TAXES


Improving the adequacy and fairness of our state and local tax system is a cornerstone of the center's mission. Here you will find our analyses of tax proposals.

Recent Taxes Publications

Replacing Property Taxes with Sales Taxes Would be Bad for Texas Businesses, Families, and Public Education (12/12/2007)

Recently, some have proposed that Texas replace local school property taxes by increasing the rate of the state sales tax or expanding the sales tax to more goods and services. Such a tax swap would be a bad deal for businesses, families, and public education. 1) The swap would make Texas businesses less competitive because the higher sales tax would raise the cost of Texas goods and services. 2) Taxes on most Texas familiesâ€"including middle-class familiesâ€"would actually go up. Only the wealthiest families would see a tax reduction. 3) At the same time, public education would be hurt. Schools would have one source of revenue, sales, which is less stable than property. With the state paying all the bills, more decisions would be made in Austin, and the link between local taxpayers and public schools would be broken. In addition, local communities could no longer supplement the basic education provided by the state.

Comments on Proposed Rules Relating to Tax Code, Chapter 313; 34 TAC §§9.1051 - 9.1058 (12/4/2007)

Senior Fiscal Analyst Dick Lavine submitted comments to the comptroller’s draft rules implementing new reporting requirements for school property tax abatements given under Tax Code, Chapter 313, the Texas Economic Development Act (commonly known as HB 1200). The new requirements were contained in HB 2994, HB 1470, HB 3732, HB 3430, and HB 3693 (80th Legislature).

Why This Weekend's Tax Holiday Hurts (08/15/2007)

Beginning Friday and continuing throughout the weekend, Texans won't be charged sales tax on clothes, shoes, or school backpacks that cost less than $100. Sounds pretty good, right? The truth is that while the holiday was created to give lower-income families a break on taxes, the sales-tax holiday ends up benefiting higher-income families who can afford to shop in bulk. Families with enough income to pay for a school year’s worth of clothes do better than families who can buy just one outfit at a time. In fact, one study showed that more than 40% of the total tax savings goes to families with incomes over $70,000.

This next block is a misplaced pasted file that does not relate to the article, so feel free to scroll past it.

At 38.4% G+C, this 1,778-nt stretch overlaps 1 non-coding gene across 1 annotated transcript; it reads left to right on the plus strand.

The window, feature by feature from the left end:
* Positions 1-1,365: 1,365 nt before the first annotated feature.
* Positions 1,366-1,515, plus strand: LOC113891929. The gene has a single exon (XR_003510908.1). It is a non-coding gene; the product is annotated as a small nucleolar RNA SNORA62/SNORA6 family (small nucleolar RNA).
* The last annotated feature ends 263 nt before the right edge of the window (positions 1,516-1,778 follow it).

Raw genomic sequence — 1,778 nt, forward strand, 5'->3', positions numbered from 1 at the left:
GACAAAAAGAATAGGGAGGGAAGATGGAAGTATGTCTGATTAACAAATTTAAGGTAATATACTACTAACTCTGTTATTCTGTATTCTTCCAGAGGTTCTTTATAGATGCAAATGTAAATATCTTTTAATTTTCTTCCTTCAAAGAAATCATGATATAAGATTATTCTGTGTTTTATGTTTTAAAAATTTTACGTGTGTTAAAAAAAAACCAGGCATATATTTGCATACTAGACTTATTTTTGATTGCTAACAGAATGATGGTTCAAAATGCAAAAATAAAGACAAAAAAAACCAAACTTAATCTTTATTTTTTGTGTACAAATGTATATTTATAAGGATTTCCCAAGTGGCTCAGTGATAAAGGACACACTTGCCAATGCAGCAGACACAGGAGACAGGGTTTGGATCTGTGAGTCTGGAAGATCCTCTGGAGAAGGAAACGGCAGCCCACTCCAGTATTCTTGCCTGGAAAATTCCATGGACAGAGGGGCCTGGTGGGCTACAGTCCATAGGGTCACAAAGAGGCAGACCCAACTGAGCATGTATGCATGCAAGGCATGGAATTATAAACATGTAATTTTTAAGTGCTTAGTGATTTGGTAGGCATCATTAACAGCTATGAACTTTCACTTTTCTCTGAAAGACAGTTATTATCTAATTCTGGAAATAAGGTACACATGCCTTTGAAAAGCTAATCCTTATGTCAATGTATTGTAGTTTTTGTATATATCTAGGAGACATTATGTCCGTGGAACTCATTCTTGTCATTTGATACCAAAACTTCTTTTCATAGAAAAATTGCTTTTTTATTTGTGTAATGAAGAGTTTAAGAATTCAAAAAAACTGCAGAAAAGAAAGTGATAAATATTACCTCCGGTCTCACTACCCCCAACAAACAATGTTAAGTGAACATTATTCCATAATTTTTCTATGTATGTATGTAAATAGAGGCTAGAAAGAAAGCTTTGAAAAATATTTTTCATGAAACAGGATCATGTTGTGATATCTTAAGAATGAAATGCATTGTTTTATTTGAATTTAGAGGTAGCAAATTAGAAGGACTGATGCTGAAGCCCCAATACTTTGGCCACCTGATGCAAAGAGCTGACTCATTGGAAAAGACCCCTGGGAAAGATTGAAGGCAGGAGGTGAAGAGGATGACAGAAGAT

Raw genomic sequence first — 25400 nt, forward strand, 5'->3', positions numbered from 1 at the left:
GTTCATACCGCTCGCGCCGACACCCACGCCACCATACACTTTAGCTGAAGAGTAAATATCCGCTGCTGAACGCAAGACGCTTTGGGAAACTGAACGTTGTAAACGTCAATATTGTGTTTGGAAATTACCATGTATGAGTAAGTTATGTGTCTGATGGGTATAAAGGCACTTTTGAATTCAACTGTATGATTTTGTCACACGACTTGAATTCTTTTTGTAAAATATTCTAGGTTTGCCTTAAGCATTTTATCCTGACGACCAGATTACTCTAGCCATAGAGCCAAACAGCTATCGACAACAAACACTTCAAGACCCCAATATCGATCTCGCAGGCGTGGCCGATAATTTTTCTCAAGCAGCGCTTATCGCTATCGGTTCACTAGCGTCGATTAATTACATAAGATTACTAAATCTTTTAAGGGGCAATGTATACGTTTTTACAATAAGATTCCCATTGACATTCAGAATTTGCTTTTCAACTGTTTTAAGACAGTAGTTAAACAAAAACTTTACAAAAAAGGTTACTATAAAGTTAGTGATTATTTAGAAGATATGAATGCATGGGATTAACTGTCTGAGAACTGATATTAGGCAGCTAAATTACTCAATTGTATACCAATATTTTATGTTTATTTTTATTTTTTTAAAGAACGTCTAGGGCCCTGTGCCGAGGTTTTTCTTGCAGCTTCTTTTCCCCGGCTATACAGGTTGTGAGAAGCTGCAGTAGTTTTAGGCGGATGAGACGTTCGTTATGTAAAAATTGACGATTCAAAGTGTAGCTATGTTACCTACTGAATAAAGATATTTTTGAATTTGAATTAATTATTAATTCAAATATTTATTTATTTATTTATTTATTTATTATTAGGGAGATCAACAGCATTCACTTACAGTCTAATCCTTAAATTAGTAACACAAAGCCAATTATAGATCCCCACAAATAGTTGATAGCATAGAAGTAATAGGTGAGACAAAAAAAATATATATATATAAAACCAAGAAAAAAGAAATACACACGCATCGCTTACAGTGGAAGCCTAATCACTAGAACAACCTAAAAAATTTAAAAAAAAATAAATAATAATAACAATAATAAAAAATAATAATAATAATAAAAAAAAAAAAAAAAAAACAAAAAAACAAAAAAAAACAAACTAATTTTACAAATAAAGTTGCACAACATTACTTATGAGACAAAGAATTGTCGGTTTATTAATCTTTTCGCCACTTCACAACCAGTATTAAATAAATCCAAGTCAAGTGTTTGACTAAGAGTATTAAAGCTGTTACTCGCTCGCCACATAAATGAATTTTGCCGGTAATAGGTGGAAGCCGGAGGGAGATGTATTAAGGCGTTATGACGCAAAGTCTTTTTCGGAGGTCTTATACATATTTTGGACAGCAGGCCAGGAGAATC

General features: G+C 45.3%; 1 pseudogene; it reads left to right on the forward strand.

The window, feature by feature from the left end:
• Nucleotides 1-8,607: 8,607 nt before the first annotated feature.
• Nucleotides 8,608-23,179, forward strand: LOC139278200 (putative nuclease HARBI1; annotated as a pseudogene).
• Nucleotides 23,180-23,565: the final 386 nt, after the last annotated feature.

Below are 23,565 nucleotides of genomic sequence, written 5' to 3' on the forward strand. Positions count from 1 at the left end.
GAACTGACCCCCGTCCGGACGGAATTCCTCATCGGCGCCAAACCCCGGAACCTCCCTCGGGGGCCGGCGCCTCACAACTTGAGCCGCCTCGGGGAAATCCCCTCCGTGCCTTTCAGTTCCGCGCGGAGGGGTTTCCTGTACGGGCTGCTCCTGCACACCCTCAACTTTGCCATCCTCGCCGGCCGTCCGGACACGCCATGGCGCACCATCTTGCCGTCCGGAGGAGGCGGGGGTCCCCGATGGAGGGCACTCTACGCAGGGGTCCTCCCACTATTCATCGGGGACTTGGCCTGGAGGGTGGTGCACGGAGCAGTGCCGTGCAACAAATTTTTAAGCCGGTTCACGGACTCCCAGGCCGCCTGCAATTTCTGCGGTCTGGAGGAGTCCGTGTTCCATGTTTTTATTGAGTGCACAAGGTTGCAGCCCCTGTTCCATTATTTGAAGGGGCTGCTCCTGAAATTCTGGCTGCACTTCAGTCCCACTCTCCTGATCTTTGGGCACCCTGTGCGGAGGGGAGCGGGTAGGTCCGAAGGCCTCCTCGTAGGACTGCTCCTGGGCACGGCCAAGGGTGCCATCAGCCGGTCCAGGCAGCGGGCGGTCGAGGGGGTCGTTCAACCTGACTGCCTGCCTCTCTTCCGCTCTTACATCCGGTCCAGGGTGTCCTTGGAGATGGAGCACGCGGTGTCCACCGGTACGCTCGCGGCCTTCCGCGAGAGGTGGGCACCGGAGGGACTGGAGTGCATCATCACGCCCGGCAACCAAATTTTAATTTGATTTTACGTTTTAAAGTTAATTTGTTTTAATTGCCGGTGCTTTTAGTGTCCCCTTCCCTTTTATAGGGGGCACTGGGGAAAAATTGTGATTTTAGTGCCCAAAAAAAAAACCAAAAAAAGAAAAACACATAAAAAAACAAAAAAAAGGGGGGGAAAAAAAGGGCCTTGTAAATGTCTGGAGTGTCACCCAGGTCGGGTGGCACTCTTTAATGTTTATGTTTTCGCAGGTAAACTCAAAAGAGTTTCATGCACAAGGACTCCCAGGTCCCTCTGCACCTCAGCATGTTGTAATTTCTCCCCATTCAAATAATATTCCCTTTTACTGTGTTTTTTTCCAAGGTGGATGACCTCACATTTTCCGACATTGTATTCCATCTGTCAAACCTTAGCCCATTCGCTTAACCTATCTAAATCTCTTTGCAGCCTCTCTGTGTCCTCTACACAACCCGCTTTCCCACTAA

Updated Revenue Threat: Preserve Texas’ Ability to Tax Internet Access (08/13/2007)

Federal law allows certain states, including Texas, to tax Internet access charges. Texas currently collects $55 million a year by applying the state sales tax to all but the first $25 of a monthly Internet access charge. However, the federal provision will expire on November 1, 2007, and might not be extended, reducing the ability of Texas state government to fund critical public services. In addition, Texas’ new “margins tax” might not apply to revenue received by companies such as AT&T or Time Warner for providing Internet access. Access providers can be taxed only by specific types of general business taxes, which might not include the “margins tax,” which is a new form of taxation.

Don't Repeal the TIF/ Think About the Future (05/22/2007)

Yesterday the Senate Finance Committee voted out HB 735 by Straus/Williams, which would repeal the Telecommunications Infrastructure Fund (TIF) fee. Even after an expected floor amendment to delay the date of repeal, HB 735 is expected to reduce general revenue by $211 million in 2009 and $424 million in 2010-11. The full Senate is expected to vote on HB 735 by tomorrow. While the TIF was established in 1995 to finance telecommunications grants, it is now an important source of general revenue. Texas cannot afford to repeal any tax unless it is replaced by another source of revenue. What honesty in taxation really requires is the recognition that we have a hole in the budget and we should not make it any deeper.

Updated Threat Alert: Don't Increase Local Sales Taxes (05/21/2007)

On Friday, May 18, Sen. Carona added a floor amendment to HB 2510 by Martinez that would permit an additional 1% sales tax in North Texas. The new maximum tax rate of 9 1/4% would be the 7th highest state-local combined rate in the nation. Call or e-mail your representative RIGHT NOW and tell them that Texas relies too heavily on regressive sales taxes and to REJECT THE CARONA 1% SALES TAX AMENDMENT TO HB 2510.